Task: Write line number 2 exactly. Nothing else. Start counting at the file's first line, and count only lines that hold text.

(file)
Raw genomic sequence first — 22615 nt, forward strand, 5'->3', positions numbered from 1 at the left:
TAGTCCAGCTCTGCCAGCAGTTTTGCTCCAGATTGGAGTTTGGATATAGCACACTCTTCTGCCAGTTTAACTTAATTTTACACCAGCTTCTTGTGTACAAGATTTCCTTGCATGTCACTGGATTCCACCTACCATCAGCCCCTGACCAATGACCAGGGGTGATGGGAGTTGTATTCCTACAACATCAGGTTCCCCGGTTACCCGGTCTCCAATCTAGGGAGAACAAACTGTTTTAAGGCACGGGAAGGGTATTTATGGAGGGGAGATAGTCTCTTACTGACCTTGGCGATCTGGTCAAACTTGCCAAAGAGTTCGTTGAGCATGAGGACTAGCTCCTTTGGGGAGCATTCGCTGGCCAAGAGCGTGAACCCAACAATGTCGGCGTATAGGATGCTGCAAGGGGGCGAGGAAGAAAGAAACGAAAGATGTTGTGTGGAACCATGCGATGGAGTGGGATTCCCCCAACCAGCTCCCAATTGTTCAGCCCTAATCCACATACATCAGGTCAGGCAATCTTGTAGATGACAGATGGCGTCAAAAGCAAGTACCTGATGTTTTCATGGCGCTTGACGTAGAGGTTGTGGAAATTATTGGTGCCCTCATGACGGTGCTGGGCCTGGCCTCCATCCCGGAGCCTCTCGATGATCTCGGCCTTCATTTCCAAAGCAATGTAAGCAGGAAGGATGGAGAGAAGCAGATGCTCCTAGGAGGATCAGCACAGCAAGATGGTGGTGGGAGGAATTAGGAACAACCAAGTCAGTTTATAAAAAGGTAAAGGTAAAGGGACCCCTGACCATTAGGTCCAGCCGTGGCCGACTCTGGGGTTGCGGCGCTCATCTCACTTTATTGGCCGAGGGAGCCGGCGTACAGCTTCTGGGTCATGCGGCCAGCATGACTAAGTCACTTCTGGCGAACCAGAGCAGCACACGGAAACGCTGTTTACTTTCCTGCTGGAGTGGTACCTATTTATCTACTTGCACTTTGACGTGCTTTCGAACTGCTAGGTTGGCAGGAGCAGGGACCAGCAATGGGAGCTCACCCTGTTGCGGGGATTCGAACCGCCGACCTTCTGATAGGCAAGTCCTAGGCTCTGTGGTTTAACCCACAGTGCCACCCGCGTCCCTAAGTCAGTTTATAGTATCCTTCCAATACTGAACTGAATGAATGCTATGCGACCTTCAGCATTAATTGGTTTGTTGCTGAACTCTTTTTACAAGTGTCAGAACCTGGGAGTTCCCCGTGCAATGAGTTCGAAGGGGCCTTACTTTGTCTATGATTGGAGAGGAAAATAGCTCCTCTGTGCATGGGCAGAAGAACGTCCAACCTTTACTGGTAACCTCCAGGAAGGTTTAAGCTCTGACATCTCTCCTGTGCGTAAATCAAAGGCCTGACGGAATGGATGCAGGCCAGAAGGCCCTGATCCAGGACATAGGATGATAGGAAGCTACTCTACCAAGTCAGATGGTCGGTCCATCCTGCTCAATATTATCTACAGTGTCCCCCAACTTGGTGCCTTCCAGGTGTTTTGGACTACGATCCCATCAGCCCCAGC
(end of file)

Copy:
TAGTCCAGCTCTGCCAGCAGTTTTGCTCCAGATTGGAGTTTGGATATAGCACACTCTTCTGCCAGTTTAACTTAATTTTACACCAGCTTCTTGTGTACAAGATTTCCTTGCATGTCACTGGATTCCACCTACCATCAGCCCCTGACCAATGACCAGGGGTGATGGGAGTTGTATTCCTACAACATCAGGTTCCCCGGTTACCCGGTCTCCAATCTAGGGAGAACAAACTGTTTTAAGGCACGGGAAGGGTATTTATGGAGGGGAGATAGTCTCTTACTGACCTTGGCGATCTGGTCAAACTTGCCAAAGAGTTCGTTGAGCATGAGGACTAGCTCCTTTGGGGAGCATTCGCTGGCCAAGAGCGTGAACCCAACAATGTCGGCGTATAGGATGCTGCAAGGGGGCGAGGAAGAAAGAAACGAAAGATGTTGTGTGGAACCATGCGATGGAGTGGGATTCCCCCAACCAGCTCCCAATTGTTCAGCCCTAATCCACATACATCAGGTCAGGCAATCTTGTAGATGACAGATGGCGTCAAAAGCAAGTACCTGATGTTTTCATGGCGCTTGACGTAGAGGTTGTGGAAATTATTGGTGCCCTCATGACGGTGCTGGGCCTGGCCTCCATCCCGGAGCCTCTCGATGATCTCGGCCTTCATTTCCAAAGCAATGTAAGCAGGAAGGATGGAGAGAAGCAGATGCTCCTAGGAGGATCAGCACAGCAAGATGGTGGTGGGAGGAATTAGGAACAACCAAGTCAGTTTATAAAAAGGTAAAGGTAAAGGGACCCCTGACCATTAGGTCCAGCCGTGGCCGACTCTGGGGTTGCGGCGCTCATCTCACTTTATTGGCCGAGGGAGCCGGCGTACAGCTTCTGGGTCATGCGGCCAGCATGACTAAGTCACTTCTGGCGAACCAGAGCAGCACACGGAAACGCTGTTTACTTTCCTGCTGGAGTGGTACCTATTTATCTACTTGCACTTTGACGTGCTTTCGAACTGCTAGGTTGGCAGGAGCAGGGACCAGCAATGGGAGCTCACCCTGTTGCGGGGATTCGAACCGCCGACCTTCTGATAGGCAAGTCCTAGGCTCTGTGGTTTAACCCACAGTGCCACCCGCGTCCCTAAGTCAGTTTATAGTATCCTTCCAATACTGAACTGAATGAATGCTATGCGACCTTCAGCATTAATTGGTTTGTTGCTGAACTCTTTTTACAAGTGTCAGAACCTGGGAGTTCCCCGTGCAATGAGTTCGAAGGGGCCTTACTTTGTCTATGATTGGAGAGGAAAATAGCTCCTCTGTGCATGGGCAGAAGAACGTCCAACCTTTACTGGTAACCTCCAGGAAGGTTTAAGCTCTGACATCTCTCCTGTGCGTAAATCAAAGGCCTGACGGAATGGATGCAGGCCAGAAGGCCCTGATCCAGGACATAGGATGATAGGAAGCTACTCTACCAAGTCAGATGGTCGGTCCATCCTGCTCAATATTATCTACAGTGTCCCCCAACTTGGTGCCTTCCAGGTGTTTTGGACTACGATCCCATCAGCCCCAGC